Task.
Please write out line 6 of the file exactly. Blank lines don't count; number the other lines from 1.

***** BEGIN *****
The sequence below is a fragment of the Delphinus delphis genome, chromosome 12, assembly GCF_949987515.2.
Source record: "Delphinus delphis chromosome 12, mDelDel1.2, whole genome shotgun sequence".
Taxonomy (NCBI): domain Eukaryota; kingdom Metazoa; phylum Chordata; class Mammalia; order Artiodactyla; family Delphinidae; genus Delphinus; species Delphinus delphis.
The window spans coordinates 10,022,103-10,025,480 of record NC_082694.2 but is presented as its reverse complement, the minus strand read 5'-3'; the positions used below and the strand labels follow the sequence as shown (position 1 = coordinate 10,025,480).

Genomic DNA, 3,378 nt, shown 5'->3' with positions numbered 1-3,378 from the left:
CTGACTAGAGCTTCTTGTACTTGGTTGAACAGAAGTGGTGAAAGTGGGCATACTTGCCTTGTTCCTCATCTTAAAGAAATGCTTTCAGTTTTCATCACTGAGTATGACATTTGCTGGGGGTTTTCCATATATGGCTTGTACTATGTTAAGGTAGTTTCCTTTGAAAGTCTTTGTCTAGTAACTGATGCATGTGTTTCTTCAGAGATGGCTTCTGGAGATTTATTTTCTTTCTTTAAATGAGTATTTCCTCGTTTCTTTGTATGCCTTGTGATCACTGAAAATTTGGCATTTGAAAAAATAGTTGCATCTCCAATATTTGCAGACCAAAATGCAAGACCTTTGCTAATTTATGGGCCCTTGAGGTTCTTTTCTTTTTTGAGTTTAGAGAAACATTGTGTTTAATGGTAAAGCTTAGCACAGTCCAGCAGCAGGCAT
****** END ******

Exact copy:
CTGACTAGAGCTTCTTGTACTTGGTTGAACAGAAGTGGTGAAAGTGGGCATACTTGCCTTGTTCCTCATCTTAAAGAAATGCTTTCAGTTTTCATCACTGAGTATGACATTTGCTGGGGGTTTTCCATATATGGCTTGTACTATGTTAAGGTAGTTTCCTTTGAAAGTCTTTGTCTAGTAACTGATGCATGTGTTTCTTCAGAGATGGCTTCTGGAGATTTATTTTCTTTCTTTAAATGAGTATTTCCTCGTTTCTTTGTATGCCTTGTGATCACTGAAAATTTGGCATTTGAAAAAATAGTTGCATCTCCAATATTTGCAGACCAAAATGCAAGACCTTTGCTAATTTATGGGCCCTTGAGGTTCTTTTCTTTTTTGAGTTTAGAGAAACATTGTGTTTAATGGTAAAGCTTAGCACAGTCCAGCAGCAGGCAT